To best appreciated Machu Picchu, we’ll wake up early in the morning so we can get to the citadel in good time. You’ll have time for breakfast first, and then your guide will pick you up from the hotel at around 5:40 a.m. We’ll then walk to the bus departure point for the short but zigzagging ascent up the road to Machu Picchu. 

We’ll then pass through the gates into the Machu Picchu archaeological site. Here you’ll begin your guided walking ...

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  • Meals Included: Breakfast

What's included

  • Maximum group size is 16 people, the excursion leaves with at least 2 people 
  • Briefing to the tour one day before the trek at 19h00 
  • Accommodation: Chikiska campsite (1 night), Choquequirao campsite (2night), Maizal campsite (1ninght), Yanama campsite (1 night), Totora valley campsite (1night), La Playa campsite (1night), Aguas Calientes hotel e in standard room (1 nights) 
  • Transport: Private or share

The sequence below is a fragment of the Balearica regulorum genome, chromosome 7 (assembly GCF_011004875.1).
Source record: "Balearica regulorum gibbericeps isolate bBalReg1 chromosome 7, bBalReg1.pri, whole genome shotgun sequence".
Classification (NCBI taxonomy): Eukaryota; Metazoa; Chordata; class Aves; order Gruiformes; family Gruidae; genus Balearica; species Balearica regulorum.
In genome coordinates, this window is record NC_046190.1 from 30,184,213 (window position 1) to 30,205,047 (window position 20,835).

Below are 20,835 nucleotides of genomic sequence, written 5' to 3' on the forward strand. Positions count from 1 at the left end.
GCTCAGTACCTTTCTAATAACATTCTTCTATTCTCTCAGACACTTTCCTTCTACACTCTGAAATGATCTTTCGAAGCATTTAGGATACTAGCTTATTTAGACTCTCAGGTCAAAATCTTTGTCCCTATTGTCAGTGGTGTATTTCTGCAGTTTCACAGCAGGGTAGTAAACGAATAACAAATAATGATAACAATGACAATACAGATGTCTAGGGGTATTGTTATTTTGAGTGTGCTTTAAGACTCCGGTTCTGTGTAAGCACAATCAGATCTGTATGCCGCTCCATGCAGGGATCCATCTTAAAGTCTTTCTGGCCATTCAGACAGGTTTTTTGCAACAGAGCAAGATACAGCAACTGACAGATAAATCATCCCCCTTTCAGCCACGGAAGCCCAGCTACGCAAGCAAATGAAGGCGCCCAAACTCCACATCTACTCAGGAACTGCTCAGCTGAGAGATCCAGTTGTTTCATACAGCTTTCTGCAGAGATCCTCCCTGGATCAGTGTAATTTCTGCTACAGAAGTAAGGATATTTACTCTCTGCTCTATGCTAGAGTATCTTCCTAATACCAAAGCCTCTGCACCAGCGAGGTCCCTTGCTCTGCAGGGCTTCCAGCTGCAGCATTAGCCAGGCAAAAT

• Your Journeys Highlight Moment: Choquequirao and Machu Picchu 
  • Meals: 9 breakfast, 8 lunches, 8 dinners 
  • Choquequirao and Machupicchu entrance fee 
  • Pack horses that will carry the camping equipment, the cooking equipment and the food 
  • Pack horse to carry your personal gear that weighs up to 7 kilos 
  • Train ticket from Aguas Calientes to Poroy station 
  • Round trip bus ticket from Aguas Calientes to Machupicchu 
  • First aid kit, if you are taking any medications, please bring your prescription with you 
  • Professional Guided tour ENG 
  • An assistant guide for groups of more than 9 people 
  • A chef trained for cooking on trekking routes and an assistant cook